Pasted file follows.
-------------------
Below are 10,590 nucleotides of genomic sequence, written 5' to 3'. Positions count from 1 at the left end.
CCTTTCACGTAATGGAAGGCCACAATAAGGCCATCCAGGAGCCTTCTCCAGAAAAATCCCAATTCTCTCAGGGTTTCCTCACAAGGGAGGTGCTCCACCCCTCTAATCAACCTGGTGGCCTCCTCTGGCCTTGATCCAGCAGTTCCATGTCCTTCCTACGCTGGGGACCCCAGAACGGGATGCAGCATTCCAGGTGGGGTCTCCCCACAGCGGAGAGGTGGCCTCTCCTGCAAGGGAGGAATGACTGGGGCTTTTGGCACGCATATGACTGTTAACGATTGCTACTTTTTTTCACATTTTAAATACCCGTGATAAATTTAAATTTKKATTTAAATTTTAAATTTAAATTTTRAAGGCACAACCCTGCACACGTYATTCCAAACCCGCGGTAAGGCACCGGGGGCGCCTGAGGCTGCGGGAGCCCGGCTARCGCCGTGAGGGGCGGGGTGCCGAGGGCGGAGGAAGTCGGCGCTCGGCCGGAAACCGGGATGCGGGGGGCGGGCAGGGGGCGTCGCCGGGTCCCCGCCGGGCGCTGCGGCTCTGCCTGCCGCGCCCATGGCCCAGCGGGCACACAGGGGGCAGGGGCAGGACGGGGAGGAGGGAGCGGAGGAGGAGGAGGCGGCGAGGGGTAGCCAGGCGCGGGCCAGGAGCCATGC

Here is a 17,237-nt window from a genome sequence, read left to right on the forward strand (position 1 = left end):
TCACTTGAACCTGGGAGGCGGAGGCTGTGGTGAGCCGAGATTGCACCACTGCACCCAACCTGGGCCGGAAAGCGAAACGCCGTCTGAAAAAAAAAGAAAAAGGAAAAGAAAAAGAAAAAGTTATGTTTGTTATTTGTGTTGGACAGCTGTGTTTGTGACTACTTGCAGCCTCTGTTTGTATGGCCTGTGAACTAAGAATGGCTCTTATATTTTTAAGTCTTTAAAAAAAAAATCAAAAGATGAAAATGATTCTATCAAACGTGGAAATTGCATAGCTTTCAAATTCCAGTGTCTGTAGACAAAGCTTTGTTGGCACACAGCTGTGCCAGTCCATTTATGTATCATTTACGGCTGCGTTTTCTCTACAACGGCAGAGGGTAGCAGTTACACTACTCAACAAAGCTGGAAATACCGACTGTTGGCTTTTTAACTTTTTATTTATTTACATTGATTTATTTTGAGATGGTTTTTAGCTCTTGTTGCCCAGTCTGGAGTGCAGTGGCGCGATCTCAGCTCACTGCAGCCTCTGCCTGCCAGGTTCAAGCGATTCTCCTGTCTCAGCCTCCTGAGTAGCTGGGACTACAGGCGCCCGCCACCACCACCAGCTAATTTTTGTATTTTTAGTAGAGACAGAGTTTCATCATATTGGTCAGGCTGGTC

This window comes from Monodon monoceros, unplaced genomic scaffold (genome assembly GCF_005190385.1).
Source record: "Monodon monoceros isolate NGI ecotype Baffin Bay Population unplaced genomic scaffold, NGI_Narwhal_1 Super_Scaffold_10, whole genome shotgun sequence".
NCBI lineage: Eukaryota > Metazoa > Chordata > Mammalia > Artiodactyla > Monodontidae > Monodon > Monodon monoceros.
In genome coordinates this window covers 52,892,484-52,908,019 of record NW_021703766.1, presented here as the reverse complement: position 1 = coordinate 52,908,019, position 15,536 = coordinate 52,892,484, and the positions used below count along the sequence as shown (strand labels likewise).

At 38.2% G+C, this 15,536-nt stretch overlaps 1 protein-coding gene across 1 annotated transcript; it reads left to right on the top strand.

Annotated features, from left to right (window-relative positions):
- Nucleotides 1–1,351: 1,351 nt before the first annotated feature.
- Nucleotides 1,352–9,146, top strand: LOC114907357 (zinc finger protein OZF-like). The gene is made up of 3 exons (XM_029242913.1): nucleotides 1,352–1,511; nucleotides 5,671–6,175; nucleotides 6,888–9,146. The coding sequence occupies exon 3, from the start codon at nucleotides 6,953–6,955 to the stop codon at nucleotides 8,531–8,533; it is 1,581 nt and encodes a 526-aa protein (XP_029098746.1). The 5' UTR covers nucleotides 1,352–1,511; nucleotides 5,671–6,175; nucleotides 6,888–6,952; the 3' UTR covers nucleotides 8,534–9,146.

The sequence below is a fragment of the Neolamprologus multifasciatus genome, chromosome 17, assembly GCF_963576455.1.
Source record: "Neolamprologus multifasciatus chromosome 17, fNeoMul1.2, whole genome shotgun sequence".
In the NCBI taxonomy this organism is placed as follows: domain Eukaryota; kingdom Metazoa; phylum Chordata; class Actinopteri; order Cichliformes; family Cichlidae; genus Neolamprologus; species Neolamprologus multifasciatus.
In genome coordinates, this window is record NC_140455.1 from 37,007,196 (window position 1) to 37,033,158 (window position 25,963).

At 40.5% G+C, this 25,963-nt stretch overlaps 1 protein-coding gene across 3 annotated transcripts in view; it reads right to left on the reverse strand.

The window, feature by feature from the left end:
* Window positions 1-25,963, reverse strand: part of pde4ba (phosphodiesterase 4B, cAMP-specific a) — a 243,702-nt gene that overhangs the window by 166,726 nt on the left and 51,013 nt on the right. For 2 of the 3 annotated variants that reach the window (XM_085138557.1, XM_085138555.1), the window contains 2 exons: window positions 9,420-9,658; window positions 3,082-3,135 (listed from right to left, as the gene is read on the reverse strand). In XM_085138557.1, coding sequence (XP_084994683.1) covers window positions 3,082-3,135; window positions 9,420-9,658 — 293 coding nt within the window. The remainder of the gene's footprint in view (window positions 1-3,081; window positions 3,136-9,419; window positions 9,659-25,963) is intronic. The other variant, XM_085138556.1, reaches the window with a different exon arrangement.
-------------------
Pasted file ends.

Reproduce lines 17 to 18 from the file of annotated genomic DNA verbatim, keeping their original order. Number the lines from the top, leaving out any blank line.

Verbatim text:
At 40.5% G+C, this 25,963-nt stretch overlaps 1 protein-coding gene across 3 annotated transcripts in view; it reads right to left on the reverse strand.

The window, feature by feature from the left end: